Restoring and revamping old furniture
If you have an unloved piece of furniture which needs attention, there is much to consider before embarking on the process of restoration. A valuable piece requires a careful approach, whereas a junk shop find can be treated with less reverence.
Consider these points before you begin:
– Is your piece out of the ordinary? Is it a masterpiece or classic example of craftsmanship? Make sure any restoration won’t diminish the value of your furniture.
– Was your furniture made by a notable craftsman or manufacturer, regardless of age? Look for any marks or labels that might indicate the origin on the bottom or back of the piece.
– Would it be more practical just to give the piece a good clean and make minor repairs?
What to consider before you start a restoration project
Anyone who’s watched Antiques Roadshow knows how poor restoration can affect value. But we’ve also seen success stories where unloved pieces were restored to their former glory.
Take some time to inspect the furniture for any labels or marks that might help you identify its origin. Look at the overall quality of the wood and craftsmanship, including any carvings. If it turns out to be a potentially valuable item, do no more than clean it. Any repairs on a piece like this should be left to a professional.
When embarking on cleaning, watch out for a hand-painted finish which resembles wood – some techniques rely on painting lesser woods to look like tiger oak or bird’s eye maple, for example, and those techniques add value when they stay intact over time.
Even if you are confident the piece isn’t a rare antique, it’s still best to be cautious. Start by cleaning drawers, cracks and crevices of accumulated debris and giving it a good dusting. Most collectors value an original finish and a patina (which translates into dirt and wear that builds up over time) that makes an item look old. Sometimes just a good clean and a little glue in the joints will be all that’s needed.
In many cases, you can bring an old piece of furniture back to life with minimal effort. Just be confident of what you are working on and its potential value before you begin.
What does ‘restoration’ mean?
It’s generally better to restore a piece to its original state rather than totally change it or haphazardly patch it up. There are, of course, exceptions to this rule, and at Shimu, we sell a mix of carefully restored antiques and others which have been refashioned for a modern home.
Above is a painted sideboard from our collection of antiques in good original condition. The old red lacquer is now worn and less bright than when first applied but well preserved. The beautifully detailed paintings of flower vases, brush pots and bronzes on the doors are still very clear, each set against a cream background that is framed in blue, orange and black.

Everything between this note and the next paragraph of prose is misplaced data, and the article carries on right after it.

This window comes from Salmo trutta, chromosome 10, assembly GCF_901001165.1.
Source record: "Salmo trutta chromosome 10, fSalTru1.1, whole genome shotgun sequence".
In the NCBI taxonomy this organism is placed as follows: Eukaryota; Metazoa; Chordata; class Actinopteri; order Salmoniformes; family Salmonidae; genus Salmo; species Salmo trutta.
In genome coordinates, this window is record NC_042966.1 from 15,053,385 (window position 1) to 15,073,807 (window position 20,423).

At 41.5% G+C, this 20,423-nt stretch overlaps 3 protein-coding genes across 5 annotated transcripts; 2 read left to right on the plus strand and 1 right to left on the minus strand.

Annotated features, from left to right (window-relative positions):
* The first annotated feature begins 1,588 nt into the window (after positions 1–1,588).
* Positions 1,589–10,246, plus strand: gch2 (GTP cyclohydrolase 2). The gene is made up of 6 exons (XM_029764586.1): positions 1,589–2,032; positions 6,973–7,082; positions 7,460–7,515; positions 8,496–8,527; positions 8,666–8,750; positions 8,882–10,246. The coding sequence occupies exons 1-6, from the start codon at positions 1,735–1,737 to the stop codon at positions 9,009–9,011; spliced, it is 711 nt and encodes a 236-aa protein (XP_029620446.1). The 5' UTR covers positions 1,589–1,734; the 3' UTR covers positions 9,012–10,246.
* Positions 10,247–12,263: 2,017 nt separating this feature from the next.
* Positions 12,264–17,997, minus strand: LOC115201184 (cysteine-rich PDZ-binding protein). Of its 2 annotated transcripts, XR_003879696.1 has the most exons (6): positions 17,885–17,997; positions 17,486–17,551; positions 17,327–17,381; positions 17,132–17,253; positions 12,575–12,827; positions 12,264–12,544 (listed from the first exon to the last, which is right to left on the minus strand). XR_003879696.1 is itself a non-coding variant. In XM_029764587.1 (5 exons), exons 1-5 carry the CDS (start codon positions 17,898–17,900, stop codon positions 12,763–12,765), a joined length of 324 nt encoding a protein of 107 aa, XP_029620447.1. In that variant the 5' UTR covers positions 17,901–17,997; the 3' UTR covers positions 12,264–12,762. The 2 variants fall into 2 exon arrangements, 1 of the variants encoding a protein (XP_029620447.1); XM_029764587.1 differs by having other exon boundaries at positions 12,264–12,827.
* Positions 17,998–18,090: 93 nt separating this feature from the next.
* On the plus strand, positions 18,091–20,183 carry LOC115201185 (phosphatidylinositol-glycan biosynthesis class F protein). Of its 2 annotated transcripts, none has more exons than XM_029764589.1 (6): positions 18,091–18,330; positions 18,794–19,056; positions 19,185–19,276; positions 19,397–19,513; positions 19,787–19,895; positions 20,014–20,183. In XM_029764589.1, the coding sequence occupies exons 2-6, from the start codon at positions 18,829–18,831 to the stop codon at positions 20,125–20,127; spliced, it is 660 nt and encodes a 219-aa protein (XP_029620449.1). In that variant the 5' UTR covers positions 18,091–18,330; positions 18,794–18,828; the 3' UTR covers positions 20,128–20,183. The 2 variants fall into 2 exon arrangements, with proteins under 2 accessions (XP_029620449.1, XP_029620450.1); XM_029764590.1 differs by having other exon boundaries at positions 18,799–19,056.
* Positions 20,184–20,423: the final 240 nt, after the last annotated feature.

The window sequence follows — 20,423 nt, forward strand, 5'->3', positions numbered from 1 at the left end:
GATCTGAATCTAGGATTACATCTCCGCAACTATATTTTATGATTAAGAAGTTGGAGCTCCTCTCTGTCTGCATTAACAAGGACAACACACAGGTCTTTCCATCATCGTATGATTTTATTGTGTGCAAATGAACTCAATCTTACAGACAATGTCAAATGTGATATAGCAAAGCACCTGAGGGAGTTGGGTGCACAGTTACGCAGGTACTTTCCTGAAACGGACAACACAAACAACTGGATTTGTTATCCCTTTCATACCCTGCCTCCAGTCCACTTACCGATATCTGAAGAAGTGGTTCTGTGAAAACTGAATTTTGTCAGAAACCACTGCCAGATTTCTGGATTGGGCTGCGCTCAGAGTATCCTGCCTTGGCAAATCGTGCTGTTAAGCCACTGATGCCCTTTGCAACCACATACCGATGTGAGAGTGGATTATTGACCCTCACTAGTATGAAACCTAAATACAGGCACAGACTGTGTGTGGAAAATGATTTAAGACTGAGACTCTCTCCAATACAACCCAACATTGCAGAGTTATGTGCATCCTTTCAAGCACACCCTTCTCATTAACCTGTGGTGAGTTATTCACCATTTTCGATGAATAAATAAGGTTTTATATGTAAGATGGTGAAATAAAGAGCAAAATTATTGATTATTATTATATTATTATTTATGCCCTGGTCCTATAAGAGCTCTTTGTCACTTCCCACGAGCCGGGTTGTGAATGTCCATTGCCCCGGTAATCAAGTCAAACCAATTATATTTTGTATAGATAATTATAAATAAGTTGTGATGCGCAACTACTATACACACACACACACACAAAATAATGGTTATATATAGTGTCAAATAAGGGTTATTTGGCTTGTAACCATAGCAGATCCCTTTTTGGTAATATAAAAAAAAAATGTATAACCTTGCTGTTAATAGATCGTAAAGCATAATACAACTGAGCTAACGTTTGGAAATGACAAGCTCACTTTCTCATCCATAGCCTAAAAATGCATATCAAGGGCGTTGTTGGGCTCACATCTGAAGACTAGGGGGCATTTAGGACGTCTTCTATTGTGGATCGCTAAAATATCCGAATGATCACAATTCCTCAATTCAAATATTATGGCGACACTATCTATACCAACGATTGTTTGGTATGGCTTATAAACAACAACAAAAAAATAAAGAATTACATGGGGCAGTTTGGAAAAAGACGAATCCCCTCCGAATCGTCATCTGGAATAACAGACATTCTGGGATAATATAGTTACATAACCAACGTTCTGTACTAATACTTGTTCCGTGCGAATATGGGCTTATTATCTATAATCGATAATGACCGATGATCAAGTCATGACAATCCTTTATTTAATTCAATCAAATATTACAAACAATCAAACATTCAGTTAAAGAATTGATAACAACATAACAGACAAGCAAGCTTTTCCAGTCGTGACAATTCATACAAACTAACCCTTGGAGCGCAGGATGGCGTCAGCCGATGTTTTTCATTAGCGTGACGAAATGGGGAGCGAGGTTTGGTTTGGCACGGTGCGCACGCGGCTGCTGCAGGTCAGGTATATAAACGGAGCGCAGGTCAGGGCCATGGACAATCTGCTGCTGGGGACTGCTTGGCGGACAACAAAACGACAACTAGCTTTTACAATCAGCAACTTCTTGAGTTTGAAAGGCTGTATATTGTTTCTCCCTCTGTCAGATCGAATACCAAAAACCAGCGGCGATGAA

Sometimes we alter the finish of an antique piece, perhaps stripping it back to original wood or giving it a new lease of life with a bright lacquer. Below on the right is a cabinet which has been refinished in a deep red lacquer and added a practical interior shelf.
The distressed ‘shabby chic’ look is very popular with our customers and this can be a relatively straightforward finish to achieve at home.
DIY ‘shabby chic’
To achieve this look at home, start by prepping the surfaces to be painted. Remove any handles, hinges or metalwork, then strip off the paint or varnish with sandpaper or Nitromors.
Once stripped and sanded, get rid of any dust by wiping down with warm water and allow to dry. Next, consider whether you need primer, and if the piece is in good condition, apply two coats of paint instead of primer. For the ‘shabby chic’ look, oil-based eggshells are ideal as a water-based paint won’t sand well. When applying paint always go in the direction of the grain, keeping minimal paint on the paintbrush and applying in ultra thin layers. Allow each layer of paint to dry properly before adding the next.
Avoid painting outside on a sunny day as bugs find the gleam of fresh wet paint irresistible. Once they’ve landed they won’t come off without leaving marks. Keep hairy pets away for the same reason.
Leave the piece to dry for a minimum of 24 hours before distressing. Now comes the creative part! The amount of ‘ageing’ you apply is entirely up to you. Highlight areas where wear and tear would occur, for example on raised areas, edges and around drawers. Use 180 grit sandpaper – the trick is to sand in one direction repeatedly. Once you’re happy with the finish, either leave as is or add a coat of beeswax or varnish. This will help protect the wood, but apply sparingly as an overly shiny varnish will not look authentic.